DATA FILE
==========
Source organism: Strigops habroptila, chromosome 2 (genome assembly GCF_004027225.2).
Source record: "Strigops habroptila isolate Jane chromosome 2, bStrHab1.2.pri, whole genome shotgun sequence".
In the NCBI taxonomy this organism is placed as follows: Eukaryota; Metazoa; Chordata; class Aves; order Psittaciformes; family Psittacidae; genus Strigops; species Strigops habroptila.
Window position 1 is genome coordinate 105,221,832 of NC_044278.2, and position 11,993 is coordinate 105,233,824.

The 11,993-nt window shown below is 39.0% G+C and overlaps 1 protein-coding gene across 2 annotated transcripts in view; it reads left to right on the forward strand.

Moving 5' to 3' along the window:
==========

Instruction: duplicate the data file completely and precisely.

Source organism: Strigops habroptila, chromosome 2 (genome assembly GCF_004027225.2).
Source record: "Strigops habroptila isolate Jane chromosome 2, bStrHab1.2.pri, whole genome shotgun sequence".
In the NCBI taxonomy this organism is placed as follows: Eukaryota; Metazoa; Chordata; class Aves; order Psittaciformes; family Psittacidae; genus Strigops; species Strigops habroptila.
Window position 1 is genome coordinate 105,221,832 of NC_044278.2, and position 11,993 is coordinate 105,233,824.

The 11,993-nt window shown below is 39.0% G+C and overlaps 1 protein-coding gene across 2 annotated transcripts in view; it reads left to right on the forward strand.

Moving 5' to 3' along the window: